Given the documented wave-induced damage of elevated coastal decks during extreme natural hazards (e.g., hurricanes) in the last two decades, it is of utmost significance to decipher the wave-structure-interaction of complex deck geometries and quantify the associated loads. Therefore, this study focuses on
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Given the documented wave-induced damage of elevated coastal decks during extreme natural hazards (e.g., hurricanes) in the last two decades, it is of utmost significance to decipher the wave-structure-interaction of complex deck geometries and quantify the associated loads. Therefore, this study focuses on the assessment of solitary wave impact on open-girder decks that allow the air to escape from the sides. To this end, an arbitrary Lagrangian-Eulerian (ALE) numerical method with a multi-phase compressible formulation is used for the development of three-dimensional hydrodynamic models, which are validated against a large-scale experimental dataset of a coastal deck. Using the validated model as a baseline, a parametric investigation of different deck geometries with a varying number of girders Ng
and three different widths, was conducted. The results reveal that the Ng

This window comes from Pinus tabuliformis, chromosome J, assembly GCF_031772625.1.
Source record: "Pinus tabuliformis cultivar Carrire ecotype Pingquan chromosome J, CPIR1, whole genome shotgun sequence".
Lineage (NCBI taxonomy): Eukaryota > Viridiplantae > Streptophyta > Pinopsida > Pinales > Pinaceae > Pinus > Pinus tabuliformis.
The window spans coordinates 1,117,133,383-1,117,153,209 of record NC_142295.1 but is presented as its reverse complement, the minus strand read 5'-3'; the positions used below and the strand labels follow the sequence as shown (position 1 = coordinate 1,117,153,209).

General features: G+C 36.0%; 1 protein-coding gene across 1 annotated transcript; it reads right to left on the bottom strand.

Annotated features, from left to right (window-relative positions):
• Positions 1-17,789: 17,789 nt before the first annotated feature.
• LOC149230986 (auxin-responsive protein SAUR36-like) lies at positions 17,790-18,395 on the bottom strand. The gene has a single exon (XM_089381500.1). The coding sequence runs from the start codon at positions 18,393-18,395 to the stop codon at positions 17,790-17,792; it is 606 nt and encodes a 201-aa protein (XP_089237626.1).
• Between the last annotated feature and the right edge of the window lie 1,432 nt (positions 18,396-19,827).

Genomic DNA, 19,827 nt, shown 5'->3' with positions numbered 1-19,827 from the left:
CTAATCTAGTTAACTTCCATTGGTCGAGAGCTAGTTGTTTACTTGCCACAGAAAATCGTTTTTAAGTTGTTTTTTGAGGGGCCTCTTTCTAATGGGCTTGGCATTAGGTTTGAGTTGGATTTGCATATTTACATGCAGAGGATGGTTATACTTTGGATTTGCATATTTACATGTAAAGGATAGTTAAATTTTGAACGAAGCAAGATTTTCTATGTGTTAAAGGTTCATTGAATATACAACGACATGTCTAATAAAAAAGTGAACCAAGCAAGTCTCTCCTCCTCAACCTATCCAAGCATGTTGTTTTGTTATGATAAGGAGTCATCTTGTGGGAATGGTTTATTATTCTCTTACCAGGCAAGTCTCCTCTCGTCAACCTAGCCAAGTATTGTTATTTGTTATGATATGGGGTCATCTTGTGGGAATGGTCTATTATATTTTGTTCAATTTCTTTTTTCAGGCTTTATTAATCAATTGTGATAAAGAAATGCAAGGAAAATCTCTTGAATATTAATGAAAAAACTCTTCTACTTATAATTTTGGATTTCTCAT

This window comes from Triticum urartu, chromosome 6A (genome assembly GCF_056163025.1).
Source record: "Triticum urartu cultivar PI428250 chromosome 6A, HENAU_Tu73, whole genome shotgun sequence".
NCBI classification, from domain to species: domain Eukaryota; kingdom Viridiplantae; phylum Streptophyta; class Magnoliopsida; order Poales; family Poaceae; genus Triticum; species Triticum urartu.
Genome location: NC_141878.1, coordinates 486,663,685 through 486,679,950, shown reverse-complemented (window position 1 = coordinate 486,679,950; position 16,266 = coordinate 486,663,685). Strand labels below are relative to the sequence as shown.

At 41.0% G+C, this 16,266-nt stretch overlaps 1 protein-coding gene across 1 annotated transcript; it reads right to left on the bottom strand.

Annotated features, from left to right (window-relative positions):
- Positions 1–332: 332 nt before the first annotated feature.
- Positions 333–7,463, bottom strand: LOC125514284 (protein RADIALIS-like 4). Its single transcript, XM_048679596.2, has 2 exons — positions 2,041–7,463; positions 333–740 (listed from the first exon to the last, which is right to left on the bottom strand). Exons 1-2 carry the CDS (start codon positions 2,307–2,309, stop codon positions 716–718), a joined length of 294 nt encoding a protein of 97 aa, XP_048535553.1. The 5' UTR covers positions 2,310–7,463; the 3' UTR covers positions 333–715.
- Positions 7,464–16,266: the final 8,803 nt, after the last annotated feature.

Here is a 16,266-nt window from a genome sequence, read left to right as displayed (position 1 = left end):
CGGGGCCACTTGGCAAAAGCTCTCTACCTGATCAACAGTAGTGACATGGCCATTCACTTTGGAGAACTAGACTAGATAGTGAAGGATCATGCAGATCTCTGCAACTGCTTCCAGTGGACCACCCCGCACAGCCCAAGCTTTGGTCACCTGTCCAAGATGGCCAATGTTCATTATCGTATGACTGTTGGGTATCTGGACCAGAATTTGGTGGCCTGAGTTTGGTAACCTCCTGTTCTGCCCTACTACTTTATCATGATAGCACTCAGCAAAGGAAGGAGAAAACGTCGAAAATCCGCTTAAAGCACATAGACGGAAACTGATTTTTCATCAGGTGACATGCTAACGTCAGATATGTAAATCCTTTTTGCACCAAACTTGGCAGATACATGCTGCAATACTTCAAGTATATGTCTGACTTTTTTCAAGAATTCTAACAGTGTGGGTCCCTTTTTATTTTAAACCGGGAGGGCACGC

of a superstructure has a complex role and that for small wave heights the horizontal and uplift forces increase with the Ng
, while for large waves the opposite happens. If the Ng
is small the wave particles accelerate after the initial impact on the offshore girder leading to a more violent slamming on the onshore part of the deck and larger pressures and forces, however, if Ng
is large then unsynchronized eddies are formed in each chamber, which dissipate energy and apply out-of-phase pressures that result in multiple but weaker impacts on the deck. The decomposition of the total loads into slamming and quasi-static components, reveals surprisingly consistent trends for all the simulated waves, which facilitates the development of predictive load equations. These new equations, which are a function of Ng
and are limited by the ratio of the wavelength to the deck width, provide more accurate predictions than existing empirical methods, and are expected to be useful to both engineers and researchers working towards the development of resilient coastal infrastructure.